Maureen Kelman / Darkside, Detail (L), Luis Alonso (R)
Sculptor Maureen Kelman creates organic, tensile structures that explore a tension and balance suggestive of the organic world that inspires her. She prefers to work with a small range of materials and techniques; the simplification of this process allows her “to contrive a world of forms made by tying knots, lashing corners, stitching and stretching fabric skins.” Of extreme importance in her work is the record of marks and mechanics of making that develop in these unique sculptural forms. “Nothing is hidden. I join parts with cords that wrap and bind. I leave trails of needle holes that tell of rows of sewing. A season of rhythmic work is physical and tangible.”
A recipient of the National Endowment for the Arts Fellowship, Kelman has exhibited at the Cleveland Museum of Art, Korea’s Cheongju International Craft Bienale, and Brown University’s Bell Gallery. She is currently on the faculty of the Community College of Rhode Island and has also taught at the Haystack Mountain School of Crafts and the Massachusetts College of Art.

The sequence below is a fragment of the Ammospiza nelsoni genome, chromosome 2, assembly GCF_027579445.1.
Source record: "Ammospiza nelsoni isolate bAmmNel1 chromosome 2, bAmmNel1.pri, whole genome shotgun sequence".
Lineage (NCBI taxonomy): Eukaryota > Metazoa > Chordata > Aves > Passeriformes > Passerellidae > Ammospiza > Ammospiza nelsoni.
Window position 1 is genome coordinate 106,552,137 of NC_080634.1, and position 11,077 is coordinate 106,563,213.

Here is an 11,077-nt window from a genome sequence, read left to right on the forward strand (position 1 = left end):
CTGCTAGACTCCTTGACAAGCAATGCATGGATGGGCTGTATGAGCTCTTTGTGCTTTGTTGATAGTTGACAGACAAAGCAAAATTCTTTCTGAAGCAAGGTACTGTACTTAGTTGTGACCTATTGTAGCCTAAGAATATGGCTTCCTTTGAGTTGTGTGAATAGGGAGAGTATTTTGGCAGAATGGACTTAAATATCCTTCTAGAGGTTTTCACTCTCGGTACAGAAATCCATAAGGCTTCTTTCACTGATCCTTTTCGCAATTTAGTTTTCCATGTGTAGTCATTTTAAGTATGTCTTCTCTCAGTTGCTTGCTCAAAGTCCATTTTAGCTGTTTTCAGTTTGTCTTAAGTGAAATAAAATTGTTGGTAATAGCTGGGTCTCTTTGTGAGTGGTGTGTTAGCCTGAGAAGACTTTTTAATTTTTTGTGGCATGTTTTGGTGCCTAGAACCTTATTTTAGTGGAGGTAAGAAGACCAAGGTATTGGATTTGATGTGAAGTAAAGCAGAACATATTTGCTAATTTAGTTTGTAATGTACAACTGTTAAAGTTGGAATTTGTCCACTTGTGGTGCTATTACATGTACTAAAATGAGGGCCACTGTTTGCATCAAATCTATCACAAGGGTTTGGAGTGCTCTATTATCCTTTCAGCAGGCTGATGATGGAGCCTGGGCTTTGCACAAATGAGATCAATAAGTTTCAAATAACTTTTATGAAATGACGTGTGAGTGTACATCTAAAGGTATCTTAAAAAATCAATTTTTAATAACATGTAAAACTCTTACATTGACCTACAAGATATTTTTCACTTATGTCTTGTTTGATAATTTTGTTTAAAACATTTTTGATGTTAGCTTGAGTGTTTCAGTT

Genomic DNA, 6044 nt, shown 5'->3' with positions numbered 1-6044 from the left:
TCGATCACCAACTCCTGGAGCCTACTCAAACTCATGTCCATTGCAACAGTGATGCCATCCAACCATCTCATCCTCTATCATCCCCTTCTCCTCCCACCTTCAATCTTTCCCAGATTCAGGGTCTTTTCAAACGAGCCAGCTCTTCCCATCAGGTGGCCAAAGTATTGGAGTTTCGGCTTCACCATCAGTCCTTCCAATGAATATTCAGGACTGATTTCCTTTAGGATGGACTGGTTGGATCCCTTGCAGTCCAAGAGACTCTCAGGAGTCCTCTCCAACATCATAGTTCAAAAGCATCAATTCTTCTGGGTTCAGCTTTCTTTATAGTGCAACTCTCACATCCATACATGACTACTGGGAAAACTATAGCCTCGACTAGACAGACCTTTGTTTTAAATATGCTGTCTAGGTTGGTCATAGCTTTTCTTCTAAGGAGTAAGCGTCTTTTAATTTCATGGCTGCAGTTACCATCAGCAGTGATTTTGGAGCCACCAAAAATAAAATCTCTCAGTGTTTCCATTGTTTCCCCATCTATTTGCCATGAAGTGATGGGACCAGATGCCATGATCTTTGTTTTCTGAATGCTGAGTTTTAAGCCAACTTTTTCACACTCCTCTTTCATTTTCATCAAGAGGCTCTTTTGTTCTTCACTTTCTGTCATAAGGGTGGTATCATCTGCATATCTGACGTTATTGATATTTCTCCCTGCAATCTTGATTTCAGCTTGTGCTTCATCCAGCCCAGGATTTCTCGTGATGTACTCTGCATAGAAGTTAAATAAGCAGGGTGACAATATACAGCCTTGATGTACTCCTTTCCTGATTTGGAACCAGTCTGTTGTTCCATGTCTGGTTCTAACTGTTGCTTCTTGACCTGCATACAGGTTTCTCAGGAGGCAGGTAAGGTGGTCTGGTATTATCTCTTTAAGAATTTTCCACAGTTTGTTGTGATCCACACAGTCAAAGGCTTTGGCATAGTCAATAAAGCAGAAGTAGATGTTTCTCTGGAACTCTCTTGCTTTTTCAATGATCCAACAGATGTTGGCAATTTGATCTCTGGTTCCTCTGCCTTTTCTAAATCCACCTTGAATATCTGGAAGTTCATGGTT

Luis Alonso creates drawings developed from a free play of line. The drawings are largely informed by Alonso’s personal fascination with the natural form, “animate or inanimate, orderly or chaotic.” In this particular body of work, Alonso presents work that was initially inspired by Leonardo Da Vinci’s drawn investigations of the fluid movements of water and air. Studying this subject matter led Alonso to a drawing process in which “movement, as energy, initiates patterns which create form, from which, through the ongoing accumulation of incidents and accidents, I arrive at elemental topographies.”
Alonso is on the faculties of the Rhode Island School of Design and Pratt Institute, in Brooklyn, New York. His work has been shown in numerous exhibitions, including Chazan Gallery's 2007 Drawing Matters show. He received his BFA in Illustration from RISD and his MFA in Painting from Rutgers University.